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Whoever approaches market research in the Far East with a Western mindset will soon hit a wall. No matter how far the lifestyle in the Far East, and especially in the major Chinese cities, is modeled on the Western way of life, the framework of cultural psychology – on which consumption is based – is rooted in traditions which have existed for thousands of years and are fundamentally different from the history of ideas in the West.

Therefore, it is crucial (as practiced by concept m since the beginning of operations in China) to include the cultural background in the survey, ideally by employing people from the respective country who are able to understand the nuances, which are not accessible to foreign market researchers who are influenced by their own cultural psychology.

This applies to the insights on the research topics and to the actual conducting of the research. Consequently, the question “opinion research without freedom of opinion?” is one which people in China wouldn’t actually ask themselves. “You say it best when you say nothing” is a figure of speech in China. But as we all know, it’s impossible to say nothing. So the question arises for the market researcher: How do people in China express their opinion? And how can market research decode these messages?

Once we leave behind the rational Western way of stating an opinion, it is possible to discover countless, more or less elaborated strategies used by Asians to express firm views in their everyday lives. Only these views are not put into words but are articulated, for example, by wearing a certain fashion, preferring certain art genres, or decorating the home in one way or another. A pair of jeans or the sofa also expresses an opinion.

For the market researcher in China this means having to learn to understand this often non-verbal, culture-specific language. What is actually signified by an apparently friendly comment? Only by combining psychological method with cultural setting do we get valid results. For example, concept m was one of the first companies to point out the significance of the Chinese signs of the zodiac for the understanding of brands and markets.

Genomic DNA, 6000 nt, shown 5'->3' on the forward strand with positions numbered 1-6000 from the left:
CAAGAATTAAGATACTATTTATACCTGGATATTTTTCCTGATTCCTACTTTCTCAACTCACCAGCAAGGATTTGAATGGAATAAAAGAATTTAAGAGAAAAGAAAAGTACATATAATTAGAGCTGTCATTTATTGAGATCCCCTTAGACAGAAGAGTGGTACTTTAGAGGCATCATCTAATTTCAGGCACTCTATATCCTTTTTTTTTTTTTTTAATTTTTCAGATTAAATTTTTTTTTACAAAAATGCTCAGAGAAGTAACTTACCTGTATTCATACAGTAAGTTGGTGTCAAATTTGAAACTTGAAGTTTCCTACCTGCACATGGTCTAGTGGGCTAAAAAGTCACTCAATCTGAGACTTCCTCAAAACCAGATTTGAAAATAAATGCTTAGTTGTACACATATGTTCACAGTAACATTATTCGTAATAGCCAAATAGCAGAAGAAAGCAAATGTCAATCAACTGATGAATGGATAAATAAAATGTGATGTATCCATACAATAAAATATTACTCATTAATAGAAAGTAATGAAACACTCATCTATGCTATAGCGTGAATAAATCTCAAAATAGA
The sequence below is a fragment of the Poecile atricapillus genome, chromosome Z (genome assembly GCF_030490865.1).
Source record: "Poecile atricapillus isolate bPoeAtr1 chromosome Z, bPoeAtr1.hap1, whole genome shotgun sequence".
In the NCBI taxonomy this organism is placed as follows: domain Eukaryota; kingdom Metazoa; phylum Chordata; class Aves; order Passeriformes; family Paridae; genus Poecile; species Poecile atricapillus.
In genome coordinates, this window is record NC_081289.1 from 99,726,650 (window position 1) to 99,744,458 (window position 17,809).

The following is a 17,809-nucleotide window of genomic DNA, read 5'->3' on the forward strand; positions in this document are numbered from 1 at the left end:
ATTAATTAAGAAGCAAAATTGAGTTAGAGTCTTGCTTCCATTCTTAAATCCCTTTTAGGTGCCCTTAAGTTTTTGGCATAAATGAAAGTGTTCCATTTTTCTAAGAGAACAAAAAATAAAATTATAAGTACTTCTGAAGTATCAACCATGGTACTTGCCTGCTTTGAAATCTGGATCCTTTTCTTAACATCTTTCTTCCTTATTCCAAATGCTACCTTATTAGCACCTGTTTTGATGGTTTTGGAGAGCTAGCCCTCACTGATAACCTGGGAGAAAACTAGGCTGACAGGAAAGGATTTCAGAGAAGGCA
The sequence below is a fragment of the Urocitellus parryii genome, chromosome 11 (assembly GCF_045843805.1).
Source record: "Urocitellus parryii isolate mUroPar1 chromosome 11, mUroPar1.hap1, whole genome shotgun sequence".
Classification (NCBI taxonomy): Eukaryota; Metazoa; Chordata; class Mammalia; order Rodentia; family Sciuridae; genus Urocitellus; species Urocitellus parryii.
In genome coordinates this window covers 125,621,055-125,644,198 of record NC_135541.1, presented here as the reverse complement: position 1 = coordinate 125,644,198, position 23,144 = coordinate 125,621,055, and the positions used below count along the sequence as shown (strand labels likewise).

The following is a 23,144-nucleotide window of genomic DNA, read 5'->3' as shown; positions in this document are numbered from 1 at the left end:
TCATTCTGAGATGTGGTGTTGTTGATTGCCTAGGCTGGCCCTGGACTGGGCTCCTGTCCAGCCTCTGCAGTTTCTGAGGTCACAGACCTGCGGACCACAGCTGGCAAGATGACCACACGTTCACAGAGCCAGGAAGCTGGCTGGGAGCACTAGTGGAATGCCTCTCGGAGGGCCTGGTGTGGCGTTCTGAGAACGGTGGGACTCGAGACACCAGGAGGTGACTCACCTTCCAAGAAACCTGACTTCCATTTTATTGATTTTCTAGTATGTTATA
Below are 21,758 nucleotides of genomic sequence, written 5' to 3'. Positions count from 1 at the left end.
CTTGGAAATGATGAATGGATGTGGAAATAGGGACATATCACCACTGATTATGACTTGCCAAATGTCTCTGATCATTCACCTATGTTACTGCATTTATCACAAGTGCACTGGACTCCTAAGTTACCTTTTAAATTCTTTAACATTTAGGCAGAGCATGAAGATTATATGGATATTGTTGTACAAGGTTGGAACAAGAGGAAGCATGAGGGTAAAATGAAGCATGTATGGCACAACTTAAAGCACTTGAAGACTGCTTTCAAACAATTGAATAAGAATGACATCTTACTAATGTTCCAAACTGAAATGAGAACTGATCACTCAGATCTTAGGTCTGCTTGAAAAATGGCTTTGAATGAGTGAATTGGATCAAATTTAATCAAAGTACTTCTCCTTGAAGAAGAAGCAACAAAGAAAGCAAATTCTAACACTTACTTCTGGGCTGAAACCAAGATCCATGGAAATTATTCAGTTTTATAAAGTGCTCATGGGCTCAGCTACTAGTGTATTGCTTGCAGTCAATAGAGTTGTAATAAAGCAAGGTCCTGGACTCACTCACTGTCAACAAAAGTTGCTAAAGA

Knowledge of these correlations also led us to break new ground in the fieldwork, e.g. by focusing on in-home interviews, which allow an undisguised view of the lifestyle and give a material context to the words that may be less substantial. The friendship interview is another subtle method to generate insights because the friend present at the interview is also an unconscious form of communication on preferences and needs.

The market researcher should also be aware that, although Westernization can generally be observed in China, its manifestations can take different forms. For instance, rapid economic growth is matched by methods of payment. Cardless systems (Wechat, Alipay) have mushroomed – they perfectly express the feeling of restlessness just like the delivery services do, which bring the goods on the same day.

How long and how far China will retain its own culturally influenced character is another matter. Young Chinese are eager to interact more with the world. There are numerous video apps (e.g. BliBli) which make it possible to anonymously comment on the posts in real time, indicating that there is a growing tendency in the young generation to overcome traditional barriers.

On the other hand, booming e-commerce could be a sign that precisely these aspirations are contradicted by the focus on consumption and expression through possessions. The greater the perceived gap between the actual and the desired self, the greater the need could become to minimize this gulf through consumption.

In which direction the pendulum will ultimately swing cannot be said at present. However, it can firstly be said that all these trends of cultural psychology must be observed and understood by market research in order to obtain dependable results for the clients. And secondly that even in a country that is restrictive by Western standards, there is a wealth of possibilities to express opinions. The market researcher also grows with his tasks.

For further information please contact:
Thomas Ebenfeld
thomas.ebenfeld@conceptm.eu

Dirk Ziems
dirk.ziems@conceptm.eu

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2018-02-15T16:42:39+00:00 Blog(en)|

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